More than seven in 10 who say they're very conservative also are less likely to vote for a candidate who supports gay civil unions, as are six in 10 evangelical white Protestants, another core Republican group. Very conservative leaned Republicans (who account for about a quarter of all Republicans and Republican leaners) also are the most critical of Huntsman's post in the Obama administration; four in 10 say this would make them less likely to vote for him.
Being more apt to vote for a Tea Party candidate peaks, as well, among very conservative leaned Republicans, at 57 percent. And these views on the Tea Party show up in candidate support: Among those who are more inclined to vote for a Tea Party-backed candidate, Palin and Romney split top billing, at 18 and 19 percent support, with Ron Paul at 12 percent. Among those who say Tea Party support doesn't matter to their vote, by contrast, Romney leads Palin by 8 points, and Paul receives just 3 percent support.
There are two areas in which older leaned Republicans stand out. The negative impact of a candidate's support for gay civil unions issue increases with age, peaking at 66 percent among seniors. GOP seniors, meanwhile, are least enthusiastic about changes to Medicare -- but even in this group major changes to Medicare are a net positive in vote intentions, by 12 points.
Mormonism faded as a concern during the 2008 campaign. In December 2006, as noted, 36 percent of leaned Republicans described themselves as less apt to support a Mormon; by the end of the campaign this was down to 21 percent. It's remained there.
Resistance to a Mormon candidate is strongest among evangelical white Protestants, at 27 percent. But that compares with 39 percent in this group in December 2006.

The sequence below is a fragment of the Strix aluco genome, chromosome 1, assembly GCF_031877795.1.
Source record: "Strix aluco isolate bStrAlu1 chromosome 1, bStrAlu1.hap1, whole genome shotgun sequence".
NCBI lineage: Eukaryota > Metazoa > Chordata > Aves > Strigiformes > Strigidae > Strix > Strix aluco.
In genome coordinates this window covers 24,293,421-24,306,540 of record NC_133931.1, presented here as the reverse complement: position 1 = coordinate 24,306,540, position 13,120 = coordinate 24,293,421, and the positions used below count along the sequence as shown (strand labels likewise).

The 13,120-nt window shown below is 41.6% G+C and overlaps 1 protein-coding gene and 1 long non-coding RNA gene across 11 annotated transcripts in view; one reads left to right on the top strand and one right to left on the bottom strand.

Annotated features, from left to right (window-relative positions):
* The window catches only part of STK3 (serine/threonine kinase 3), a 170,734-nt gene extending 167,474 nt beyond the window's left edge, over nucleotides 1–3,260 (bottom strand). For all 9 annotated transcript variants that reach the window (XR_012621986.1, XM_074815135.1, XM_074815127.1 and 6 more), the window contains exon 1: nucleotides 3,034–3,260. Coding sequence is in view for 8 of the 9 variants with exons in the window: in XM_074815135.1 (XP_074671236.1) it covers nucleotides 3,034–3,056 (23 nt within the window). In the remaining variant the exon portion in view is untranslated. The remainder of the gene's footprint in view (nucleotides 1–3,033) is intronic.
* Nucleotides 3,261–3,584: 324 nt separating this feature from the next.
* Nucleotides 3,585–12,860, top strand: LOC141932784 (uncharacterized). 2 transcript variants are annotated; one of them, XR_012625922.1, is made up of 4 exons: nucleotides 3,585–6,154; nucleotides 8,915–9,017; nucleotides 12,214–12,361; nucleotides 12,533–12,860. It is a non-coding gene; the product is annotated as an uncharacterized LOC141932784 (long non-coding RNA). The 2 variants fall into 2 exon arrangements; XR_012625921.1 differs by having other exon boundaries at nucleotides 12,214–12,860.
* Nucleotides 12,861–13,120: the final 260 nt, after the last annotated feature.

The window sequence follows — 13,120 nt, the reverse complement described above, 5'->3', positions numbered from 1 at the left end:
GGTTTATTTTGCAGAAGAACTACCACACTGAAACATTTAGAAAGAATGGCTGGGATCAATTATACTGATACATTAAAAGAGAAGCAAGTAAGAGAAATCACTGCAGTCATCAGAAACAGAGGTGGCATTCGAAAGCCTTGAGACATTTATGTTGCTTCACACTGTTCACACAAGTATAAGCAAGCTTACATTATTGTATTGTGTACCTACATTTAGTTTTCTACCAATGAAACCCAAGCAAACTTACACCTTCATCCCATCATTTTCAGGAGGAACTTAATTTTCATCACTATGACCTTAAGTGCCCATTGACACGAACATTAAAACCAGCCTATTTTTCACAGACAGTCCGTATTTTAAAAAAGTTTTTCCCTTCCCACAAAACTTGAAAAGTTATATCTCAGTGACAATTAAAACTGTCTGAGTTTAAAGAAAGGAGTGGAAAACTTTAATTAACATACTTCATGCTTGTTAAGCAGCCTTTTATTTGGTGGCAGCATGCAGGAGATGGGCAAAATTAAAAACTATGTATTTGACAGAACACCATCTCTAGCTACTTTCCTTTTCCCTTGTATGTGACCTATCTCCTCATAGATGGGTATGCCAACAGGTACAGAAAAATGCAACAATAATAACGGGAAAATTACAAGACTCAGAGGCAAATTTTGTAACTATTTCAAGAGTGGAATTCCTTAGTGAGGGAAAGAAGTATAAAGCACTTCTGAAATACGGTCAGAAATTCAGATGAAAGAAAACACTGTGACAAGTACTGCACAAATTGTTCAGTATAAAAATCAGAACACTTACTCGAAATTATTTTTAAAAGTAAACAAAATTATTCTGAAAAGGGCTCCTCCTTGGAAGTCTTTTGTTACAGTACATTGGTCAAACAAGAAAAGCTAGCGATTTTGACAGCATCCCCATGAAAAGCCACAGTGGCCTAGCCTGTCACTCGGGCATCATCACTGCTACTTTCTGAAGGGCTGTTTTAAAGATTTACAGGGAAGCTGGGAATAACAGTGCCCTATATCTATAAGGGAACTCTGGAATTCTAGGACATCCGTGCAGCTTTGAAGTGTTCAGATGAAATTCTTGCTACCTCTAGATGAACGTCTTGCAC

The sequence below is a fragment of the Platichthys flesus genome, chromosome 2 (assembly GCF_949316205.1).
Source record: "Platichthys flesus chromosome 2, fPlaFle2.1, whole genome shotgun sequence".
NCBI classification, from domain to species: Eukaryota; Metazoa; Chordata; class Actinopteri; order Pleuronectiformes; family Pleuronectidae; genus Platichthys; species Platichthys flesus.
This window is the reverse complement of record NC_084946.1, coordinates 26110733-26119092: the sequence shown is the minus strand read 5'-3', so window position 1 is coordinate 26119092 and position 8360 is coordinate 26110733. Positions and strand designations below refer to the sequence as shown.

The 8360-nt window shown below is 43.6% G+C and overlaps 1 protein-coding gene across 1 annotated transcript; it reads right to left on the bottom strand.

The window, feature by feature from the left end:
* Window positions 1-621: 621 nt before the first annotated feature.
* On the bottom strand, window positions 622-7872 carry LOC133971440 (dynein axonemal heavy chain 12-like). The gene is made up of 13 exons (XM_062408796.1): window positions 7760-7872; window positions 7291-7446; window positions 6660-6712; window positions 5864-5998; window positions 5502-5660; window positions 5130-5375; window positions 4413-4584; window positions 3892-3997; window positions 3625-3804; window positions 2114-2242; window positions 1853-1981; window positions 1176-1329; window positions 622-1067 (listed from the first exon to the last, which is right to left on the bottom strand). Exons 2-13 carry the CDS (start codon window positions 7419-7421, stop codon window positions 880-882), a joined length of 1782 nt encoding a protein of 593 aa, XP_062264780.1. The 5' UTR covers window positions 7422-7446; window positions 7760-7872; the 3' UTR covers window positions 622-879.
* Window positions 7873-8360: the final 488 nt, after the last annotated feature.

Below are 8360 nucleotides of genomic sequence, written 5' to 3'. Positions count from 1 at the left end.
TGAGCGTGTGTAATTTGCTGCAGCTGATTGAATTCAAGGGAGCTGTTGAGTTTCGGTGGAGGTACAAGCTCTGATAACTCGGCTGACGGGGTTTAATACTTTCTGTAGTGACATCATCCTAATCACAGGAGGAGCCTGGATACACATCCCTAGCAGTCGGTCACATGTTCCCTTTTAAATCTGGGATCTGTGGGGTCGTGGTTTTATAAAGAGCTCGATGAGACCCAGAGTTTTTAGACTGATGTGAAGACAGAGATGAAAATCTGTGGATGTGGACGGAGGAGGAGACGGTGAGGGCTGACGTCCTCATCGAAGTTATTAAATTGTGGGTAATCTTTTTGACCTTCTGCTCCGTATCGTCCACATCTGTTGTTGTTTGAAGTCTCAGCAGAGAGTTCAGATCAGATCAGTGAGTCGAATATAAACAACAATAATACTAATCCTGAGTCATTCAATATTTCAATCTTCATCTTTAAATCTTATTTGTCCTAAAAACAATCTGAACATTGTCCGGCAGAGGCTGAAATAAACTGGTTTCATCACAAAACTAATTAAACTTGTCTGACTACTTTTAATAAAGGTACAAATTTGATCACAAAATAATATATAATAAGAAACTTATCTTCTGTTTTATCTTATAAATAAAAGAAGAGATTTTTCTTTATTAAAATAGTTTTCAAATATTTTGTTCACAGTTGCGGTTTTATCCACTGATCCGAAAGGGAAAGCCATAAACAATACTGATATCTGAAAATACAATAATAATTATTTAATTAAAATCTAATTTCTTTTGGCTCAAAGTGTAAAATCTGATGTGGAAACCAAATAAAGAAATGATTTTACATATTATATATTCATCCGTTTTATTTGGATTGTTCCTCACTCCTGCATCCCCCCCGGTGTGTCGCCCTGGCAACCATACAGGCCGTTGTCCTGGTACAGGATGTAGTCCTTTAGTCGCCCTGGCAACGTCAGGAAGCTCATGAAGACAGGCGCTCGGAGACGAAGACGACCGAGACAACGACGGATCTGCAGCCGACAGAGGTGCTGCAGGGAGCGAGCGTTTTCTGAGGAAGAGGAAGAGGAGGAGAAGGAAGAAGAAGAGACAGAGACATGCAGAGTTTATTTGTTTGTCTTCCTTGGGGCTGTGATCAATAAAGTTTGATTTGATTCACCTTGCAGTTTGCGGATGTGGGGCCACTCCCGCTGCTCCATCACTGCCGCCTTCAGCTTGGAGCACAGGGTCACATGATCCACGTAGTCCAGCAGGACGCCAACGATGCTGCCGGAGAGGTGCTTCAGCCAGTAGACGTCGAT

Finally, it's noteworthy that objections among leaned Republicans to a woman presidential candidate are down sharply from the last presidential election cycle -- a peak of 28 percent in December 2007, versus 9 percent now. The likely reason: Back then, they were probably thinking about Hillary Clinton, hardly a Republican favorite.
Methodology -- This ABC News/Washington Post poll was conducted by telephone June 2-5, 2011, among a random national sample of 1,002 adults, including landline and cell-phone-only respondents. Results reported in this analysis are among 435 Republicans and Republican-leaning independents and have a margin of sampling error of 5.5 points. Click here for a detailed description of sampling error. This survey was produced for ABC News by Langer Research Associates of New York, N.Y, with sampling, data collection and tabulation by TNS of Horsham, Pa.
ABC News polls can be found at ABCNEWS.com at http://abcnews.com/pollingunit
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